assigned to the variable NumOctets. Then an array of type Byte and of length NumOctets is declared:

`ReDim BytArr(1 To NumOctets) As Byte`

.

When calling MoveMem, the pointer to the start of BytArr in memory is obtained implicitly by simply submitting the reference to its first element:

`Call MoveMem(BytArr(1), ByVal PointerToBufferStart, ByVal NumOctets)`

.

The rest of MoveMem is only concerned with creating a proper string from all the elements of BytArr in a form that is easily perceivable by humans.

I then created some *decimals* according to the following scheme:

`Function some_decimals$()`

…

Dim …, d18, d19, d20, d21, d22

d18 = CDec("1234567890123456789012345")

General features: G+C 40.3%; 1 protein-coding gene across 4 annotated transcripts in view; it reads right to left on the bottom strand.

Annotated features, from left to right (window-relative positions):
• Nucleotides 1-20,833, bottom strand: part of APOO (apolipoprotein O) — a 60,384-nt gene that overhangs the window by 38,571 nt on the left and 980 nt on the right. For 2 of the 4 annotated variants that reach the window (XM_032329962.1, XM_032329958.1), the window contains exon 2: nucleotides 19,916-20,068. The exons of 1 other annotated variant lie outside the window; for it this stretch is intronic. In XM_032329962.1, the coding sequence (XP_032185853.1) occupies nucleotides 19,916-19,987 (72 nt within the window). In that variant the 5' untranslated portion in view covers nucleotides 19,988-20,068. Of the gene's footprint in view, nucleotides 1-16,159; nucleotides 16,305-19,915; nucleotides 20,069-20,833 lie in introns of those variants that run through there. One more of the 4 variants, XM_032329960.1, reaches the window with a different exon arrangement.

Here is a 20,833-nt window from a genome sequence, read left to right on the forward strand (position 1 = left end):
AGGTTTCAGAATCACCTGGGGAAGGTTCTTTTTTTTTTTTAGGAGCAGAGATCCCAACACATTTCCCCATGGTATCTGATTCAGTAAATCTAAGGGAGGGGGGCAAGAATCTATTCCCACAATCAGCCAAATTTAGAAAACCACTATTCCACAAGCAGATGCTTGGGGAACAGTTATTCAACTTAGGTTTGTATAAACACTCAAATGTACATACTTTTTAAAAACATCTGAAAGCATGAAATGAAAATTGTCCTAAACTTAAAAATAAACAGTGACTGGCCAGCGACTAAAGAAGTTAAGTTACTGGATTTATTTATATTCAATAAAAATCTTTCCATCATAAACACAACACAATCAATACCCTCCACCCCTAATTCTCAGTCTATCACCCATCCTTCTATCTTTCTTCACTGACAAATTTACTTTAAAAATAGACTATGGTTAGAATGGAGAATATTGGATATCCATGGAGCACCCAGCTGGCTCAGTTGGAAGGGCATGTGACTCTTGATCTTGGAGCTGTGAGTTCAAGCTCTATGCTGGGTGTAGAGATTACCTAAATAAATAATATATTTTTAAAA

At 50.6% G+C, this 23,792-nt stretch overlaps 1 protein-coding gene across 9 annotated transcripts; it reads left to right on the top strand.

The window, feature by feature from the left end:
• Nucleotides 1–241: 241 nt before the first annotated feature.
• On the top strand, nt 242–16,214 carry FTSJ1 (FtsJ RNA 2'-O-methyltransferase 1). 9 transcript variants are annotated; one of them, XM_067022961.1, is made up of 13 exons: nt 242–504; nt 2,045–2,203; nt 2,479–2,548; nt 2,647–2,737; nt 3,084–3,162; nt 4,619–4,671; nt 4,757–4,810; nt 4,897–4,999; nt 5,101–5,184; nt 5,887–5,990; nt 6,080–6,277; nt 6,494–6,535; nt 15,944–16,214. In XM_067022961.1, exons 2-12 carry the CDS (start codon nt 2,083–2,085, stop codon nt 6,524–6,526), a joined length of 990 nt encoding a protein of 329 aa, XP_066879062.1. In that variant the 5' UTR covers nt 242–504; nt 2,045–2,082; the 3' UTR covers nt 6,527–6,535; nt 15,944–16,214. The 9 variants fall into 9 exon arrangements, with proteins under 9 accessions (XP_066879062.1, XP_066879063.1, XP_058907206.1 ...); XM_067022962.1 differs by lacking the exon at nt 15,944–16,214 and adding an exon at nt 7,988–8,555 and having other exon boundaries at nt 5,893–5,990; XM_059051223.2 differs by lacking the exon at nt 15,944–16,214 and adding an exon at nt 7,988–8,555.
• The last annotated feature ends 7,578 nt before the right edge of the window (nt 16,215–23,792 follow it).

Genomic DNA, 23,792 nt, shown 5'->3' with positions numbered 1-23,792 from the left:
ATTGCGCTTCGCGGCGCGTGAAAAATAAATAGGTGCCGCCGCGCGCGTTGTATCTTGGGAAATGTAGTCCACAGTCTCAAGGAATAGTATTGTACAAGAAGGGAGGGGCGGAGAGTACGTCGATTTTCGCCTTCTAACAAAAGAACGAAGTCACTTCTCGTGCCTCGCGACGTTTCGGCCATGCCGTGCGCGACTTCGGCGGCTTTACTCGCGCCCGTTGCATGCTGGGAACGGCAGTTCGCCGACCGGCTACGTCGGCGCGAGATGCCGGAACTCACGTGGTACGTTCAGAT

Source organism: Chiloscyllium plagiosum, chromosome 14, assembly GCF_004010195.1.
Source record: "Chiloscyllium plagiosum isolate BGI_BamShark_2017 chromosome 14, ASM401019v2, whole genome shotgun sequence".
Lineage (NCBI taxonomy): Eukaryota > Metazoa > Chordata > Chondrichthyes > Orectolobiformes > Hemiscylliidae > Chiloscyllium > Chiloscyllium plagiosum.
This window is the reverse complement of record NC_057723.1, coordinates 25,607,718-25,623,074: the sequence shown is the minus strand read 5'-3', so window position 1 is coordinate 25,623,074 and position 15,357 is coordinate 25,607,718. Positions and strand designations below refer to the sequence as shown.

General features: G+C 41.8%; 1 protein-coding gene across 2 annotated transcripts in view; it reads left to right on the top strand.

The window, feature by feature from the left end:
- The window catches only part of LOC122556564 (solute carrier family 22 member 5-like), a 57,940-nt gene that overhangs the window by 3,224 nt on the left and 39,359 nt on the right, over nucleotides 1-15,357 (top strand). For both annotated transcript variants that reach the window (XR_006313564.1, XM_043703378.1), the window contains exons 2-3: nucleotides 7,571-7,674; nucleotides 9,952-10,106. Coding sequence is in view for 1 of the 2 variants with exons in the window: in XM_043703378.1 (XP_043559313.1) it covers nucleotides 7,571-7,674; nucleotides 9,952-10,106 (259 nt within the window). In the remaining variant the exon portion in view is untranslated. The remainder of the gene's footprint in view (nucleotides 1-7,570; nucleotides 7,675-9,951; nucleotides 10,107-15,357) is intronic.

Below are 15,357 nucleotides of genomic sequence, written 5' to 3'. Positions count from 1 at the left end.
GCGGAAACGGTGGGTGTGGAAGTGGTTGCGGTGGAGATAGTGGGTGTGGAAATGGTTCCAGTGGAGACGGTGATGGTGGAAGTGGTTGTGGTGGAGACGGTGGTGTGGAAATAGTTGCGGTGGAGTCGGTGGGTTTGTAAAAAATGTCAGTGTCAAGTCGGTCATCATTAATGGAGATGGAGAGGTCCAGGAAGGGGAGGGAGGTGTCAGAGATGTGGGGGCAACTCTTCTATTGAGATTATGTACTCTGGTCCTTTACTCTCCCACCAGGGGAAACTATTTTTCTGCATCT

d19 = CDec("123456789012345678901234567")

d20 = CDec("12345678901234567890123456789")

d21 = CDec("1.2345678901234567890123456789")

d22 = CDec("-1.2345678901234567890123456789")

some_decimals = HexDump(VarPtr(d22), 528&)

Quite surprisingly for me at least, the position of the variables in memory is found to be in reversed order of declaration, which means the pointer to the variable declared least has to be submitted to HexDump in order to get back a block of memory that contains all the variables declared. The relevant part of the string returned by HexDump, which encodes the values of all octets in hexadecimal notation, reads as follows:

0E 00 1C 80 32 1B E4 27 15 81 39 6E B1 C9 BE 46

00 00 00 00 00 00 00 00 0E 00 1C 00 32 1B E4 27

15 81 39 6E B1 C9 BE 46 00 00 00 00 00 00 00 00

0E 00 00 00 32 1B E4 27 15 81 39 6E B1 C9 BE 46

00 00 00 00 00 00 00 00 0E 00 00 00 FD 1E 66 00

87 4B 9F 2C A8 F2 58 F1 00 00 00 00 00 00 00 00

0E 00 00 00 6E 05 01 00 79 DF E2 3D 44 A6 36 0F